Pleven’s central Square with Iva and Bobi, 1999. And not a Coca-Cola sign in sight…
Gorna Oryahovitsa marks the halfway point of the line and the grand station gives us the impression that we have arrived in a major city. That however, is misleading, for Gorna Oryahovitsa is a small place, barely thirty thousand souls, but it does have the distinction of being Bulgaria’s Crewe – a town built by the railways due to it lying at one of the most important junctions in the country, where the main east-west line crosses the main north-south route. It has one of the most important stations and loco depots and without the railways it would just be another village, but because of the Iron Road its barely pronounceable name is known to all Bulgarians.
After Gorna Oryahovitsa I fell into conversation – as one so often does in the compartments of the Sofia-Varna train – with a fellow passenger, a young lady of twenty-four years named Neli. She was a native of Pleven and a member of Bulgaria’s bright new generation: well-educated, intelligent and most likely destined to spend her life overseas. She was currently living in Belgium she told me enthusiastically, where she had been studying on the Erasmus Programme, (“Do you know it?”) but was now organising internments for other students. She was hoping to go on one such internment herself though; to China maybe, or America or perhaps somewhere else in Europe. We chatted for hours about Belgium, Bulgaria and the Far East, (“You have lived in Japan and Vietnam! What is it like? Have you ever travelled in China?”), and she told me about her English friends in Varna who owned houses there and congregated in a particular bar (“I can show it to you if you like?”). That was a far cry from when I lived there in 2002-3 for then the only Brits in town were me, the Head of the British Council, two young teachers on an EU volunteering programme and an old guy who’d married a young Bulgarian. Today though, due to low prices, an agreeable climate and the legal protection of being in the EU, Bulgaria is one of the places for Brits to buy a second home and the majority of them follow the pattern of ex-pat Britons everywhere and the buy by the sea.
Neli was good company as we rolled on ever eastwards, getting closer to the parts of the country that I know well. I looked out for Shumen, possibly my favourite Bulgarian city, with its monolithic Monument to the Founders of the Bulgarian State perched on a hillside above the town. In a country full of oversized communist monuments, this monster still manages to stand out. Built to celebrate the 1,300th anniversary of the founding of the first Bulgarian state, it looms over the city and surrounding landscape 450m high and visible from thirty kilometres away. It’s a colossal slab of concrete cheese plonked on the hilltop by Cubist sculptors Krum Damyanov and Ivan Slavov that its detractors say cost as much as eight kindergartens, but its promoter boast is the only monument in the world that represents the entire history of a nation in one place. Well, with one thousand three hundred steps to climb to reach the bloody thing (one for every year you see), one definitely has time to decide which side of the fence you fall on, although whatever your point of view might be, for scale alone it is impressive and deciphering the abstract sculptures and mosaics can be intriguing too.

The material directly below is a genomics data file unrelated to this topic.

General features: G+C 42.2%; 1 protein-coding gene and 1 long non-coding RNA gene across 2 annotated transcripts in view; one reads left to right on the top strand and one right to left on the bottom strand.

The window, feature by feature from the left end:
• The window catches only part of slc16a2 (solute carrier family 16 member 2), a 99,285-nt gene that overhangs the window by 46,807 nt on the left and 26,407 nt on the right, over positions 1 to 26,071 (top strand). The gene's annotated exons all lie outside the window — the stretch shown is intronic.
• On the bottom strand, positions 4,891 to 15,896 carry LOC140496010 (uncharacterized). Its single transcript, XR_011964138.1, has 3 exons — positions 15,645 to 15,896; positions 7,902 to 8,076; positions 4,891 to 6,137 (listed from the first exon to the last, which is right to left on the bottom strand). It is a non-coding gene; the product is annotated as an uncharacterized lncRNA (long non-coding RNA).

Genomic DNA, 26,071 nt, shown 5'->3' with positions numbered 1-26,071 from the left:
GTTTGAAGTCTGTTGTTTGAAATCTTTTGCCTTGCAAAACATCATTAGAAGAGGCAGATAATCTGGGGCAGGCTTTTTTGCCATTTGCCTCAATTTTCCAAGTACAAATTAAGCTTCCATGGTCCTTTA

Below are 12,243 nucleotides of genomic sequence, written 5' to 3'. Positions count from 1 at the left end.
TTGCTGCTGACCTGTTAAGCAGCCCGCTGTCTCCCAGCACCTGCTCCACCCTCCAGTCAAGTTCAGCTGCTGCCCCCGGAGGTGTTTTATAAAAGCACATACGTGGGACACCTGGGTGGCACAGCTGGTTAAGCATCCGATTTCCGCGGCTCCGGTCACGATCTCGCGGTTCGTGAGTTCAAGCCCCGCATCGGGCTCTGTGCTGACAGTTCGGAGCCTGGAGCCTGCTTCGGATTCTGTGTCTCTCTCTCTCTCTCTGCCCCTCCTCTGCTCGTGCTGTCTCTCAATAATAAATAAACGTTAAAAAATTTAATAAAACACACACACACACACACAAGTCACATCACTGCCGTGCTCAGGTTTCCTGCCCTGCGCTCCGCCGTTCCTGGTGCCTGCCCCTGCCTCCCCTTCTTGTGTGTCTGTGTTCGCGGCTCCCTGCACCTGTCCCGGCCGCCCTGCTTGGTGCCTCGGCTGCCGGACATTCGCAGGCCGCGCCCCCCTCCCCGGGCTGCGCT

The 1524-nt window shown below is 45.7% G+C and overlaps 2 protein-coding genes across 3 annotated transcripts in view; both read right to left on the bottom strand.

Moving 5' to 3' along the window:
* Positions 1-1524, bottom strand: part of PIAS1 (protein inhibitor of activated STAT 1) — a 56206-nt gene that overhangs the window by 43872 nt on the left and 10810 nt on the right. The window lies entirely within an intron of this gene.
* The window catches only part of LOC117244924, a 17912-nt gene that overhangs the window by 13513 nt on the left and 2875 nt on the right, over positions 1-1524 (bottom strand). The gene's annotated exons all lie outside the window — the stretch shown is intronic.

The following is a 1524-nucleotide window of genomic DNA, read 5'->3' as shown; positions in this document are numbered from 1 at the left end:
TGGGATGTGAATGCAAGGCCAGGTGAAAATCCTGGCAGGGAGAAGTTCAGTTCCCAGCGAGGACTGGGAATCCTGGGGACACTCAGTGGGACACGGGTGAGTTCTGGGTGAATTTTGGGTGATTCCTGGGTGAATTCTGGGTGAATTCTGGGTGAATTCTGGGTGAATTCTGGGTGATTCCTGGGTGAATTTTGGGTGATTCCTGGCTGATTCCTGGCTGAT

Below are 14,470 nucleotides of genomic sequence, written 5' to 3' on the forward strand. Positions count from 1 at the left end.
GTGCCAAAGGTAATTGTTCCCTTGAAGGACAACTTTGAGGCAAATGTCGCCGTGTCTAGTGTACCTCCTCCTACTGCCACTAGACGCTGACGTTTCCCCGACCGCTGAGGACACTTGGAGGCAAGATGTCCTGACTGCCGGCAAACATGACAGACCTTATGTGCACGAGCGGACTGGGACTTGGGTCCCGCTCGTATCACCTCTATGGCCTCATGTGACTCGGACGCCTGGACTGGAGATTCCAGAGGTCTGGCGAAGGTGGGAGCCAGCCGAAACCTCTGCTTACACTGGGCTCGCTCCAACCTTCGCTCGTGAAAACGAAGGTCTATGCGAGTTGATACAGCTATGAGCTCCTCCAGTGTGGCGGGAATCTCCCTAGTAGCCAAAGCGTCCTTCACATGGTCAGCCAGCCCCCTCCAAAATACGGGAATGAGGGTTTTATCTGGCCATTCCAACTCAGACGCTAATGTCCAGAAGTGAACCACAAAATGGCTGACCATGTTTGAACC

At the foot of the steps to the Monument to the Founders of the Bulgarian State, Shumen, with Lenin, 2002
The city beneath the monument however, is even more intriguing. Shumen is the country’s tenth largest city with a population, (according to the 2011 census), of 80,855.[8] That in itself is a very telling statistic, for back in the days of communism the population was well over 100,000 peaking at over 110,000 in 1990-1. So, how does a city lose a quarter of its population in only twenty years? A combination of low birth-rates and mass migration due to the poverty of the area are the main factors and a quick stroll around reveals an aura of decay and dereliction that, whilst sad, is also curiously enticing.